Facebook Twitter



All year long, I've been collecting little items to put on my "wish list" for Christmas 1989.

I'm pretty pragmatic, so I don't have a lot of "peace and joy and love" ideas. I don't think you can wish for those things; you have to create them yourself.I want simple things that speak to me of basic logic.

For instance:

- Caring shouldn't be seasonal.

I want people to be involved with places like the homeless shelter year-round, rather than just during the Christmas season.

From now until Christmas, there are special activities planned for homeless families - particularly the children - by different church and civic groups nearly every day at the shelter.

I think that's terrific. This is a wonderful time of year to think of the homeless and share some of the bounty that we enjoy with those who aren't doing so well.

But none of us are strangers to the letdown that follows the holidays. And for these children, it's doubly hard. Their need for attention and toys and food and clothing is a year-round need. And when the community pulls out at the end of the season, these children feel twice as neglected.

- I want the agencies that send legal notifications to people who are blind to send those notices in Braille.

Supplemental Security Income, available only to the blind, the disabled and the handicapped, for example, recently made big headlines when a study showed that a large number of people had their benefits terminated when they should not have been. The study also showed that many had not understood the notification concerning their legal rights to appeal the termination.

It seems to me that the government should realize that people who receive SSI because they are blind probably don't read the print notices real well. And most people value their privacy and don't want to ask "just anyone" to read correspondence concerning public assistance or government aid.

- In 1990, I'd be thrilled not to receive any phone calls like this one:

"Miss Collins, I think you should do a comprehensive piece on runaway kids. You have no idea what kind of pain it (or a lot of other problems like drug abuse, etc.) causes for families. I could tell you incredible stories about the effects on families, since it happened to us."

"Would you like to talk about it?" I inquire.

"Oh, no. You need to interview someone else. I don't like to talk to reporters."

Speaking as a reporter, it's awfully difficult to "do a comprehensive piece" on anything if people aren't willing to discuss the topic. And it's frustrating when everyone wants someone else to speak out about an issue.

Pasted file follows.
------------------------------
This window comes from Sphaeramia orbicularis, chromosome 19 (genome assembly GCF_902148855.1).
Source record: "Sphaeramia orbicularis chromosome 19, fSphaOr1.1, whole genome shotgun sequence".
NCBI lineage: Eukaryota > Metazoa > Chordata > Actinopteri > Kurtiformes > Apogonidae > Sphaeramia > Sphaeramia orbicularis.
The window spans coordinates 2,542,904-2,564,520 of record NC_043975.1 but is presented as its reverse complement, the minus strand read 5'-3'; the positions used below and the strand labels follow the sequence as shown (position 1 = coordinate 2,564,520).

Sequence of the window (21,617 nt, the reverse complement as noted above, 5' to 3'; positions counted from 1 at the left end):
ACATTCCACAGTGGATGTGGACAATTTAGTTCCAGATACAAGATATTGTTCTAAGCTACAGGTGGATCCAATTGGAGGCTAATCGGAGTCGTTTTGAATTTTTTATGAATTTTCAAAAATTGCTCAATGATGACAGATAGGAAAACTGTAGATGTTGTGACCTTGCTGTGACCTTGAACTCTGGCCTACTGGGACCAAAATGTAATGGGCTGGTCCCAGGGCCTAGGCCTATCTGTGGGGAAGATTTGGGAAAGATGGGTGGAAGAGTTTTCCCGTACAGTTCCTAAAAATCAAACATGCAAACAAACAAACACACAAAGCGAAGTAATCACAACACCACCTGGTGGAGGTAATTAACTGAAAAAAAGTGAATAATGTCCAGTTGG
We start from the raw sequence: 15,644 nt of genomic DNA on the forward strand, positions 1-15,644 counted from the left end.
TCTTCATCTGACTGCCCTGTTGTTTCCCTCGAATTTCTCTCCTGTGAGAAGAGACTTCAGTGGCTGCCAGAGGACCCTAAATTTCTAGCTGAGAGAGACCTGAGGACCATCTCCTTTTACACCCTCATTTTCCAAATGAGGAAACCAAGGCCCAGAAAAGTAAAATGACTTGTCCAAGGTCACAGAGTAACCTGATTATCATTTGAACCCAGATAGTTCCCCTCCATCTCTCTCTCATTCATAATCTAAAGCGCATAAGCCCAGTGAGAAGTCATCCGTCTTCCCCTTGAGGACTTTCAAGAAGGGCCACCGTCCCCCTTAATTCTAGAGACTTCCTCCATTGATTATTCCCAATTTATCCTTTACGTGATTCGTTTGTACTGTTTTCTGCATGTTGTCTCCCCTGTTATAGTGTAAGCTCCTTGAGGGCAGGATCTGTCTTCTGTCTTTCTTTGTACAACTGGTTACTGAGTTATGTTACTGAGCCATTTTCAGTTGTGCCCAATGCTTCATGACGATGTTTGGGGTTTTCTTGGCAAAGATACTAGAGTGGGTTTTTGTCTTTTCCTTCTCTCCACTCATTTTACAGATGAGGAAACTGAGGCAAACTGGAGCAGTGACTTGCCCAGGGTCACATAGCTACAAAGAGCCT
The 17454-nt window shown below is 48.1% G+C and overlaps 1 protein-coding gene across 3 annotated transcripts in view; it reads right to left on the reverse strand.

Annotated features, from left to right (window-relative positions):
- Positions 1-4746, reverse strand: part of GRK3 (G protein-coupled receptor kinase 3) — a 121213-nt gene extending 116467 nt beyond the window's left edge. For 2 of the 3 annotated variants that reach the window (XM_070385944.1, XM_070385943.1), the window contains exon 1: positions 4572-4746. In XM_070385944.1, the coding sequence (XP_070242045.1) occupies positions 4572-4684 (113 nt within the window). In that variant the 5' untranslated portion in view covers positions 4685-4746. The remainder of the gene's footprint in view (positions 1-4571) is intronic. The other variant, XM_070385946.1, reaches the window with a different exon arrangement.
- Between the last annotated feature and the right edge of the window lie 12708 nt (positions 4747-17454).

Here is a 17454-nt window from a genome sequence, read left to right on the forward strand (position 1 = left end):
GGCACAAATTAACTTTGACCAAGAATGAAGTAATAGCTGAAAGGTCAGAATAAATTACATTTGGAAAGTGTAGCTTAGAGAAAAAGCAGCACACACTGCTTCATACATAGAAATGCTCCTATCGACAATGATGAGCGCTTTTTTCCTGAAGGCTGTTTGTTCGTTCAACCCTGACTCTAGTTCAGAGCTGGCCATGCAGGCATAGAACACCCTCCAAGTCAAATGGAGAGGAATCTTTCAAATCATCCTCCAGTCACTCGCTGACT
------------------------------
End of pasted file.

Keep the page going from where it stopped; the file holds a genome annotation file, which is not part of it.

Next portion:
- I want Deseret News readers to know that they made a big difference in a lot of lives during 1989.

Readers provided enough money for Frank Petro, a young man who was permanently disabled in an accident, to get a Touch and Speak machine that will allow him verbal communication. Although he doesn't have the machine yet (it will take a while to get it and have it programmed), Petro was thrilled and touched by the response to a story the newspaper ran about his problems.

Others provided money to help children and adults finance lifesaving surgeries.

And readers are already gearing up to provide Christmas through the Santa's Helping Hand program to very low-income families who otherwise would do without this year.

In record numbers, people in this community are donating their time and talents to non-profit agencies, to school programs and to hands-on efforts like building sandwiches and serving dinner to the hungry.

Staffers at the Community Services Council report that a heartwarming number of people have volunteered to meet some of the needs listed each week in the Helping Hand column.

- I wish that people who work for government agencies would learn to communicate in simple English. I'm tired of trying to translate reports that couch and obscure important information with words like "interface" (doesn't anyone talk any more?) or, perhaps worse, agencies that write and speak alphabet soup. They don't seem to realize that not everyone understands acronyms - and that the same acronyms are frequently used by different people to mean different things.

- Finally, I wish that I could figure out what to call the agencies I report on now that the Department of Social Services has been reorganized and, in some cases, renamed. I also wish I could remember to forget Office of Community Operations, since it no longer exists.

On the bright side - and unlike some of my other "wishes" - that will come with time.